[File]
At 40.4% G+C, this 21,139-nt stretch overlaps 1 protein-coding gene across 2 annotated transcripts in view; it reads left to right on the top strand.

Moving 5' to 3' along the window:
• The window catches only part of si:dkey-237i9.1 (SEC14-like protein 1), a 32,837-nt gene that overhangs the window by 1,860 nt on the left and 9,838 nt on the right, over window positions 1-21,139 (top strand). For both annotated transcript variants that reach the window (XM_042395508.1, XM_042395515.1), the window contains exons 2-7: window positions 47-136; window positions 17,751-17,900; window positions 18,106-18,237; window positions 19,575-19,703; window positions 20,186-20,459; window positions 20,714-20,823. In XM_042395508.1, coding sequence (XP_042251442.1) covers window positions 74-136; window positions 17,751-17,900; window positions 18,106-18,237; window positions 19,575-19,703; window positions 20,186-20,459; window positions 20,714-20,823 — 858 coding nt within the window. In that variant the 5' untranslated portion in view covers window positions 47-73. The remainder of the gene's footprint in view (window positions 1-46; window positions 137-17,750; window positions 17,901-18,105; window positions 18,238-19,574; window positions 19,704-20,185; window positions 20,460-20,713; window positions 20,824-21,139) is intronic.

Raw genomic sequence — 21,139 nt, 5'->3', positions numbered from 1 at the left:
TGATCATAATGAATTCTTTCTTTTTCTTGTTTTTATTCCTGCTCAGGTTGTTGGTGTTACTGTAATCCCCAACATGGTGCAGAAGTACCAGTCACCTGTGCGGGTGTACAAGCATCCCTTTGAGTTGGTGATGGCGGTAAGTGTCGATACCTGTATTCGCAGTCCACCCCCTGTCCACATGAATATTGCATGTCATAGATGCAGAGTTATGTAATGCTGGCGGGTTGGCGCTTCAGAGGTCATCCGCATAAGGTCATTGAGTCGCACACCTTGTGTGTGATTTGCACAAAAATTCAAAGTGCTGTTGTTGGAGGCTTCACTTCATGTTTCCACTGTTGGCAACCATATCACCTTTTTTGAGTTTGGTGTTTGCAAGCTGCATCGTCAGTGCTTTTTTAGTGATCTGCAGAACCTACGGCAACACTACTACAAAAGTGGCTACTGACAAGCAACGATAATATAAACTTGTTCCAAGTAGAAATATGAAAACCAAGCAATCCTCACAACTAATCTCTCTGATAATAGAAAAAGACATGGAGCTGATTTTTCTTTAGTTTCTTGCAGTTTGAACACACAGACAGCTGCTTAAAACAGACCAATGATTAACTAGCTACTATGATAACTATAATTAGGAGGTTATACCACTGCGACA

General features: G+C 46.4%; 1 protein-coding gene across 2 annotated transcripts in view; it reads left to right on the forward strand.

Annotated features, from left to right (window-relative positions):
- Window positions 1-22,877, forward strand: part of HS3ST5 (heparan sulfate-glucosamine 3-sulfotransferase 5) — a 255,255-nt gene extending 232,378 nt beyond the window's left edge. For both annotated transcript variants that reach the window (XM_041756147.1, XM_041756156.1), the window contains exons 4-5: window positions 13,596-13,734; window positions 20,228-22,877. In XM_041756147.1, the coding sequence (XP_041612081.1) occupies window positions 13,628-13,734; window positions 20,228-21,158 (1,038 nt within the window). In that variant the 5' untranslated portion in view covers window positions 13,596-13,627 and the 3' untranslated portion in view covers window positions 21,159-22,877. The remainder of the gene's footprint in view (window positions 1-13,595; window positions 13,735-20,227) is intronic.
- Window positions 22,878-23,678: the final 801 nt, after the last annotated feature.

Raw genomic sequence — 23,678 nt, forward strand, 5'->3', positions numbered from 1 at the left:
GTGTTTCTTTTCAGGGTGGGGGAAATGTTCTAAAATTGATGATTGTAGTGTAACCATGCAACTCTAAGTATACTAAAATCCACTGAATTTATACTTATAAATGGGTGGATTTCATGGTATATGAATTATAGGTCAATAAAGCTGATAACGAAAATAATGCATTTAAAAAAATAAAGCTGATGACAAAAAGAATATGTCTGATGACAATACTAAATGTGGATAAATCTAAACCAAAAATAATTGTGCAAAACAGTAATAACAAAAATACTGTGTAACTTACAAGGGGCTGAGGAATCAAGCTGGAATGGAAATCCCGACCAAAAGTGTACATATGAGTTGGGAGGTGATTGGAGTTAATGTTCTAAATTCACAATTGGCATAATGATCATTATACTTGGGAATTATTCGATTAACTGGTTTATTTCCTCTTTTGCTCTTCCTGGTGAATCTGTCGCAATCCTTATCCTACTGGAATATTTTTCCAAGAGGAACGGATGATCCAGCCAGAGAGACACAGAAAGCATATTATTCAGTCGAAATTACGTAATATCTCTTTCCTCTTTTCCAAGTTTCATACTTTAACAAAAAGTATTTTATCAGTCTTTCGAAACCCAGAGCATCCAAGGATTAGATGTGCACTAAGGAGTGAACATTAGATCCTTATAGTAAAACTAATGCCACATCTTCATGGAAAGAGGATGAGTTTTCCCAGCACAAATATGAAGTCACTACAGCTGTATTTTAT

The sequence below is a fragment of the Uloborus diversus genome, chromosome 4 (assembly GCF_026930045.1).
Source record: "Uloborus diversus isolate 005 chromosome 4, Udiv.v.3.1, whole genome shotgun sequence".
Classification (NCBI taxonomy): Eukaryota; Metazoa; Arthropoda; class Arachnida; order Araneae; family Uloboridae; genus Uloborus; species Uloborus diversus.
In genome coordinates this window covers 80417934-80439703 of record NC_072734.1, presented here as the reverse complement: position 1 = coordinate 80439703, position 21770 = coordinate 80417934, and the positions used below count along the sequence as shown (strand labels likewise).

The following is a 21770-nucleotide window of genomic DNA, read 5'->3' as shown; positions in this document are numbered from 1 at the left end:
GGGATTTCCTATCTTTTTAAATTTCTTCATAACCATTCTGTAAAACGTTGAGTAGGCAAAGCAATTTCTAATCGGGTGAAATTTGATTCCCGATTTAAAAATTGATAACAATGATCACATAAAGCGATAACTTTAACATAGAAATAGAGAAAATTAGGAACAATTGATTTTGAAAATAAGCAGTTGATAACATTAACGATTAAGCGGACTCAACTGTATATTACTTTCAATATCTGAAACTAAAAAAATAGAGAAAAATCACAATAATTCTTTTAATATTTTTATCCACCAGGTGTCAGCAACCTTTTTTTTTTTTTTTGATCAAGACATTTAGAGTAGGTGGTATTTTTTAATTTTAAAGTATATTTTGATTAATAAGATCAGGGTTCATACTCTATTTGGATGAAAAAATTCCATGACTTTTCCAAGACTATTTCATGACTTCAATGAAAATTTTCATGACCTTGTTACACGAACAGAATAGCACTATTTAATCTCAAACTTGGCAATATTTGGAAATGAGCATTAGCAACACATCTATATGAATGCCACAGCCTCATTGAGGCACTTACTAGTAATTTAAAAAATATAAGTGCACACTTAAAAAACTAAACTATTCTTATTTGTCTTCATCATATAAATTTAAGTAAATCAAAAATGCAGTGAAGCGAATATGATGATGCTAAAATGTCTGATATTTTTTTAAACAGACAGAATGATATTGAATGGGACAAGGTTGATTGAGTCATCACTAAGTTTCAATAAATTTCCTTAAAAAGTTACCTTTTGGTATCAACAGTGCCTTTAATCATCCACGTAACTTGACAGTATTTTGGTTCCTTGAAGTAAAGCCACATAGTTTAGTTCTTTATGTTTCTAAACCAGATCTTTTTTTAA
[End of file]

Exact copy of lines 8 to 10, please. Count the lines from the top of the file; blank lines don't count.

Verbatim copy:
- Window positions 1-22,877, forward strand: part of HS3ST5 (heparan sulfate-glucosamine 3-sulfotransferase 5) — a 255,255-nt gene extending 232,378 nt beyond the window's left edge. For both annotated transcript variants that reach the window (XM_041756147.1, XM_041756156.1), the window contains exons 4-5: window positions 13,596-13,734; window positions 20,228-22,877. In XM_041756147.1, the coding sequence (XP_041612081.1) occupies window positions 13,628-13,734; window positions 20,228-21,158 (1,038 nt within the window). In that variant the 5' untranslated portion in view covers window positions 13,596-13,627 and the 3' untranslated portion in view covers window positions 21,159-22,877. The remainder of the gene's footprint in view (window positions 1-13,595; window positions 13,735-20,227) is intronic.
- Window positions 22,878-23,678: the final 801 nt, after the last annotated feature.

Raw genomic sequence — 23,678 nt, forward strand, 5'->3', positions numbered from 1 at the left: